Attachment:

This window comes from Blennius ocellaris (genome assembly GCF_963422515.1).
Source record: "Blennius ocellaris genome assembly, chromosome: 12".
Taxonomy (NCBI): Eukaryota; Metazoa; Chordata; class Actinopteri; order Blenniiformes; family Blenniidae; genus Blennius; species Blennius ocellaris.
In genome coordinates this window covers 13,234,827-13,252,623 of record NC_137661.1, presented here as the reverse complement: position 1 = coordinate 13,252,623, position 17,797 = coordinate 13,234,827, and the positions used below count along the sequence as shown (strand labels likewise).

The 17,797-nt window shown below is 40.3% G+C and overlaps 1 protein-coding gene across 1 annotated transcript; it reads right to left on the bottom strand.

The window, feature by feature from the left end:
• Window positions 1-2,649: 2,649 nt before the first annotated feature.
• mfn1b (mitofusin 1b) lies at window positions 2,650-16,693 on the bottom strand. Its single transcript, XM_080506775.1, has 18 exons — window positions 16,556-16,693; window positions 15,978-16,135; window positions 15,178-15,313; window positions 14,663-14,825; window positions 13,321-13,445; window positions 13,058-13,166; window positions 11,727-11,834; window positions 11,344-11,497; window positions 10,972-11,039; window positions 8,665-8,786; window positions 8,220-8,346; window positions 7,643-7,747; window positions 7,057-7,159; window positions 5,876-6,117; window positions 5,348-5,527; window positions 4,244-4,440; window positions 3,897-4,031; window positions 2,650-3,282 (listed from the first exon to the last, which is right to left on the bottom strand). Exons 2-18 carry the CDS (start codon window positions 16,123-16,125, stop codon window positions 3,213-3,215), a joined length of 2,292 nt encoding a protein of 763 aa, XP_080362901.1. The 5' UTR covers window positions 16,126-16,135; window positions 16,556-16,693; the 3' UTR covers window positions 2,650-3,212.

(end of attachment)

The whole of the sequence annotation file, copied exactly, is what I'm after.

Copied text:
This window comes from Blennius ocellaris (genome assembly GCF_963422515.1).
Source record: "Blennius ocellaris genome assembly, chromosome: 12".
Taxonomy (NCBI): Eukaryota; Metazoa; Chordata; class Actinopteri; order Blenniiformes; family Blenniidae; genus Blennius; species Blennius ocellaris.
In genome coordinates this window covers 13,234,827-13,252,623 of record NC_137661.1, presented here as the reverse complement: position 1 = coordinate 13,252,623, position 17,797 = coordinate 13,234,827, and the positions used below count along the sequence as shown (strand labels likewise).

The 17,797-nt window shown below is 40.3% G+C and overlaps 1 protein-coding gene across 1 annotated transcript; it reads right to left on the bottom strand.

The window, feature by feature from the left end:
• Window positions 1-2,649: 2,649 nt before the first annotated feature.
• mfn1b (mitofusin 1b) lies at window positions 2,650-16,693 on the bottom strand. Its single transcript, XM_080506775.1, has 18 exons — window positions 16,556-16,693; window positions 15,978-16,135; window positions 15,178-15,313; window positions 14,663-14,825; window positions 13,321-13,445; window positions 13,058-13,166; window positions 11,727-11,834; window positions 11,344-11,497; window positions 10,972-11,039; window positions 8,665-8,786; window positions 8,220-8,346; window positions 7,643-7,747; window positions 7,057-7,159; window positions 5,876-6,117; window positions 5,348-5,527; window positions 4,244-4,440; window positions 3,897-4,031; window positions 2,650-3,282 (listed from the first exon to the last, which is right to left on the bottom strand). Exons 2-18 carry the CDS (start codon window positions 16,123-16,125, stop codon window positions 3,213-3,215), a joined length of 2,292 nt encoding a protein of 763 aa, XP_080362901.1. The 5' UTR covers window positions 16,126-16,135; window positions 16,556-16,693; the 3' UTR covers window positions 2,650-3,212.